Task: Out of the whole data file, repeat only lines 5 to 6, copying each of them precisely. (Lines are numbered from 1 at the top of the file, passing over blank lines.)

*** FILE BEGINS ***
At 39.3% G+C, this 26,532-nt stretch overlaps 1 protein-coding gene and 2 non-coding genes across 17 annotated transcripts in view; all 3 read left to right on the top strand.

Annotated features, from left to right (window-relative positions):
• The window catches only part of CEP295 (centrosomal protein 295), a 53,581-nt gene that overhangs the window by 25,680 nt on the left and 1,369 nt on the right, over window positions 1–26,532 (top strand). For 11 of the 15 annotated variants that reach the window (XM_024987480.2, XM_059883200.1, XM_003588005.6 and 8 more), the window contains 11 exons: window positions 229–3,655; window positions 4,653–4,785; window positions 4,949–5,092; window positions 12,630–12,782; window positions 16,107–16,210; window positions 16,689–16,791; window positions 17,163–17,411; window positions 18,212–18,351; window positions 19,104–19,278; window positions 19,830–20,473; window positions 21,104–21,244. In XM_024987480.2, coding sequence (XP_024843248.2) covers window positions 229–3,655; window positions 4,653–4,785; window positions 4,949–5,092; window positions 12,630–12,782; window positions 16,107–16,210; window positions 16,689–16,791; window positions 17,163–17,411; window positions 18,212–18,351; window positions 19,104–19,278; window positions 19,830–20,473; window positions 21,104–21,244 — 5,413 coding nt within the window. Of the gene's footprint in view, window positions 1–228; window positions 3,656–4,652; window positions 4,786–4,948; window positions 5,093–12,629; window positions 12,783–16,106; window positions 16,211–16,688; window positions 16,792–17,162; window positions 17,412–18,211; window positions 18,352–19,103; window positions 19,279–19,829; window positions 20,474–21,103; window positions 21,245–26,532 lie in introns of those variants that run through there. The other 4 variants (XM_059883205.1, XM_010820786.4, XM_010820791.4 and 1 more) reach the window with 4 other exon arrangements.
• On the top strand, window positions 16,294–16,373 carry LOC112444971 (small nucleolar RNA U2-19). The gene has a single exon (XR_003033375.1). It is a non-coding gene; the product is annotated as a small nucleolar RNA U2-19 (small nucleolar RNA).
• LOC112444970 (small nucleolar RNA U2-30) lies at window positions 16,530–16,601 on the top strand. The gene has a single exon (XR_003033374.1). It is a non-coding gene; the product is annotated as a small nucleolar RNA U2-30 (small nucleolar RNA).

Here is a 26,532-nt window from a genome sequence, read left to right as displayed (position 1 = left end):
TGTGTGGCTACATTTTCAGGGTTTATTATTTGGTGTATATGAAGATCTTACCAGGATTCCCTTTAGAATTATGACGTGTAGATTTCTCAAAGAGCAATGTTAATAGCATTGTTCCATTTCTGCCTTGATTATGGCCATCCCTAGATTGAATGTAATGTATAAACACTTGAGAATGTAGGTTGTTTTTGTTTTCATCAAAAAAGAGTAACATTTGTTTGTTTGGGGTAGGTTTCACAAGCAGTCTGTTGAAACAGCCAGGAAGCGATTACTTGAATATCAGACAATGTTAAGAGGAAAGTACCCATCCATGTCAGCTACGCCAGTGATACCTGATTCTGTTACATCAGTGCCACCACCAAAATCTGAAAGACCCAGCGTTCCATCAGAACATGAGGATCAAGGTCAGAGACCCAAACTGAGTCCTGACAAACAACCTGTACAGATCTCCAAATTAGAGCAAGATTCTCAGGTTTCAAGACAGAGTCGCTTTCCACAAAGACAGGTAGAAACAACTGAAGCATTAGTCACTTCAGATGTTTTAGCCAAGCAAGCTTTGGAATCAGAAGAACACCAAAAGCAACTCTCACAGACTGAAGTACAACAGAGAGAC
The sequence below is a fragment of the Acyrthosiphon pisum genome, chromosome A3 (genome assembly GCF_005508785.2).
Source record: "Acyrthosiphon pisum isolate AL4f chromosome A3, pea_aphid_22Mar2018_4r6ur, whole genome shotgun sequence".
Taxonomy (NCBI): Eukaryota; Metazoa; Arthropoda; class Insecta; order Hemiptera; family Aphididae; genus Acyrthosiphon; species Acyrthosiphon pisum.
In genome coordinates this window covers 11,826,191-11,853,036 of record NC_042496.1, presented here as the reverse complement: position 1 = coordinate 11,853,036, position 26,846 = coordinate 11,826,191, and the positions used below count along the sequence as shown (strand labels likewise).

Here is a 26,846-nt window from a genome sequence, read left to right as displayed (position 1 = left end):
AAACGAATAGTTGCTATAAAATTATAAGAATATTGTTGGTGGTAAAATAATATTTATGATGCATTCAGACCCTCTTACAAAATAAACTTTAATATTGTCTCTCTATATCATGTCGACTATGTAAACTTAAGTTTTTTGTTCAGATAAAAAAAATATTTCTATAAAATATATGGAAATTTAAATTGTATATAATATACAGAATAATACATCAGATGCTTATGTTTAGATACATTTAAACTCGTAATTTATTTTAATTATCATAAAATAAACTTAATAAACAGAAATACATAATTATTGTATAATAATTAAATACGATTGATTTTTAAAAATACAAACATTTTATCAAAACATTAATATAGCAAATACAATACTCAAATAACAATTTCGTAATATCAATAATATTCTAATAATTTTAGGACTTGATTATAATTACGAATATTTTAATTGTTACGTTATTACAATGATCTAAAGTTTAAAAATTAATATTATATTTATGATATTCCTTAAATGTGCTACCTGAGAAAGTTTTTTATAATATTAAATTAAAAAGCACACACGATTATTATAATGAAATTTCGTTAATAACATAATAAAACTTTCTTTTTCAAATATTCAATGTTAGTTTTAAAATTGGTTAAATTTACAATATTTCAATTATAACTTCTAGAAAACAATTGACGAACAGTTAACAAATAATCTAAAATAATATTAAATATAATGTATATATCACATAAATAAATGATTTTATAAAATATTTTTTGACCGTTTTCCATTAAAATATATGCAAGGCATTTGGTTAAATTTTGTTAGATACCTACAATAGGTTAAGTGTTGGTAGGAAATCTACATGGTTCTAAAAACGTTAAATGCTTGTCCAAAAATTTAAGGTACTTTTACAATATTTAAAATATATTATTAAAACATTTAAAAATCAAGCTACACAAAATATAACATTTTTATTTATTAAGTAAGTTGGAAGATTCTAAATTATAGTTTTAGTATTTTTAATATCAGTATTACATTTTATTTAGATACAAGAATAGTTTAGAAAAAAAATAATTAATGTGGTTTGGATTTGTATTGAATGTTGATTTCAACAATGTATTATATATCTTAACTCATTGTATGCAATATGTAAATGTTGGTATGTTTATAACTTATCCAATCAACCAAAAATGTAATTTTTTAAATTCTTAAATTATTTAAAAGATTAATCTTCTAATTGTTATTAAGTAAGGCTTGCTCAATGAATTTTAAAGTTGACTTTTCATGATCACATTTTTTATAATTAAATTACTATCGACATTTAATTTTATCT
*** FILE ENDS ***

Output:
• LOC112444970 (small nucleolar RNA U2-30) lies at window positions 16,530–16,601 on the top strand. The gene has a single exon (XR_003033374.1). It is a non-coding gene; the product is annotated as a small nucleolar RNA U2-30 (small nucleolar RNA).

Here is a 26,532-nt window from a genome sequence, read left to right as displayed (position 1 = left end):